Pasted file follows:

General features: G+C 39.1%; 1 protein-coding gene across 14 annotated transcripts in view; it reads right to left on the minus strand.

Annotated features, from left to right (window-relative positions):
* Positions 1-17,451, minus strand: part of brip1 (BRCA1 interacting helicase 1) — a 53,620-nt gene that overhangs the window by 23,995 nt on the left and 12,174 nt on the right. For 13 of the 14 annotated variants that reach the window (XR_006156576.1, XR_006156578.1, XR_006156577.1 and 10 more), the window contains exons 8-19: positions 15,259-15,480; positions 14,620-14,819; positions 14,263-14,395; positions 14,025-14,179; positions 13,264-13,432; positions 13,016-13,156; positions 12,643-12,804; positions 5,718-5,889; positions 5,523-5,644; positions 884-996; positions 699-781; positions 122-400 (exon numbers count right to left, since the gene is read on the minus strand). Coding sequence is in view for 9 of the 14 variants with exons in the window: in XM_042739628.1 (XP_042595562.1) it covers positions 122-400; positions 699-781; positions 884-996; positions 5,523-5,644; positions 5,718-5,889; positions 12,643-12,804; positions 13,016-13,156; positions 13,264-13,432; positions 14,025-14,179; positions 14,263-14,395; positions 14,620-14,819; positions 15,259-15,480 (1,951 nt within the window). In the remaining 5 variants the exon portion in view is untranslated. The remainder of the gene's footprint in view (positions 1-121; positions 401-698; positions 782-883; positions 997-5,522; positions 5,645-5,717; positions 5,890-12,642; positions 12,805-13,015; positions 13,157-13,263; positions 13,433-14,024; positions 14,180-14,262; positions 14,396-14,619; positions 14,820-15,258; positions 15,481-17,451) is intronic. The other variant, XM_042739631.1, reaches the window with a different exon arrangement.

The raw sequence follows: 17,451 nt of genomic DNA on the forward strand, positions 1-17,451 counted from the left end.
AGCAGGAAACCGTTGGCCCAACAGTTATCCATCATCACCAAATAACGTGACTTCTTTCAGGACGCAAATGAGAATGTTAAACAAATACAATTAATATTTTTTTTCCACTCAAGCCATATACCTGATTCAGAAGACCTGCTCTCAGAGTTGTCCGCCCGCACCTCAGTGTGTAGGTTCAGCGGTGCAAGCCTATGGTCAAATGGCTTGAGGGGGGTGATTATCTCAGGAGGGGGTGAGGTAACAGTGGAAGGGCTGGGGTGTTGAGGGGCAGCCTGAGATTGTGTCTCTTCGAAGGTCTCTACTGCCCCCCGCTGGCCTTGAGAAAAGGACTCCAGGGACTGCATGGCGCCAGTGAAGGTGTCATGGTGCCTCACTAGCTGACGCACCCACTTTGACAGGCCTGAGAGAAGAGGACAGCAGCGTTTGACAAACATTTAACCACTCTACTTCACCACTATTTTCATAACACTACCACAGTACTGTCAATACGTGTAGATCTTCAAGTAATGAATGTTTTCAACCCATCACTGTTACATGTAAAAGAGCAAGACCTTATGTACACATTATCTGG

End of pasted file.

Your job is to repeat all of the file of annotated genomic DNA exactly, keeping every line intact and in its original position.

General features: G+C 39.1%; 1 protein-coding gene across 14 annotated transcripts in view; it reads right to left on the minus strand.

Annotated features, from left to right (window-relative positions):
* Positions 1-17,451, minus strand: part of brip1 (BRCA1 interacting helicase 1) — a 53,620-nt gene that overhangs the window by 23,995 nt on the left and 12,174 nt on the right. For 13 of the 14 annotated variants that reach the window (XR_006156576.1, XR_006156578.1, XR_006156577.1 and 10 more), the window contains exons 8-19: positions 15,259-15,480; positions 14,620-14,819; positions 14,263-14,395; positions 14,025-14,179; positions 13,264-13,432; positions 13,016-13,156; positions 12,643-12,804; positions 5,718-5,889; positions 5,523-5,644; positions 884-996; positions 699-781; positions 122-400 (exon numbers count right to left, since the gene is read on the minus strand). Coding sequence is in view for 9 of the 14 variants with exons in the window: in XM_042739628.1 (XP_042595562.1) it covers positions 122-400; positions 699-781; positions 884-996; positions 5,523-5,644; positions 5,718-5,889; positions 12,643-12,804; positions 13,016-13,156; positions 13,264-13,432; positions 14,025-14,179; positions 14,263-14,395; positions 14,620-14,819; positions 15,259-15,480 (1,951 nt within the window). In the remaining 5 variants the exon portion in view is untranslated. The remainder of the gene's footprint in view (positions 1-121; positions 401-698; positions 782-883; positions 997-5,522; positions 5,645-5,717; positions 5,890-12,642; positions 12,805-13,015; positions 13,157-13,263; positions 13,433-14,024; positions 14,180-14,262; positions 14,396-14,619; positions 14,820-15,258; positions 15,481-17,451) is intronic. The other variant, XM_042739631.1, reaches the window with a different exon arrangement.

The raw sequence follows: 17,451 nt of genomic DNA on the forward strand, positions 1-17,451 counted from the left end.
AGCAGGAAACCGTTGGCCCAACAGTTATCCATCATCACCAAATAACGTGACTTCTTTCAGGACGCAAATGAGAATGTTAAACAAATACAATTAATATTTTTTTTCCACTCAAGCCATATACCTGATTCAGAAGACCTGCTCTCAGAGTTGTCCGCCCGCACCTCAGTGTGTAGGTTCAGCGGTGCAAGCCTATGGTCAAATGGCTTGAGGGGGGTGATTATCTCAGGAGGGGGTGAGGTAACAGTGGAAGGGCTGGGGTGTTGAGGGGCAGCCTGAGATTGTGTCTCTTCGAAGGTCTCTACTGCCCCCCGCTGGCCTTGAGAAAAGGACTCCAGGGACTGCATGGCGCCAGTGAAGGTGTCATGGTGCCTCACTAGCTGACGCACCCACTTTGACAGGCCTGAGAGAAGAGGACAGCAGCGTTTGACAAACATTTAACCACTCTACTTCACCACTATTTTCATAACACTACCACAGTACTGTCAATACGTGTAGATCTTCAAGTAATGAATGTTTTCAACCCATCACTGTTACATGTAAAAGAGCAAGACCTTATGTACACATTATCTGG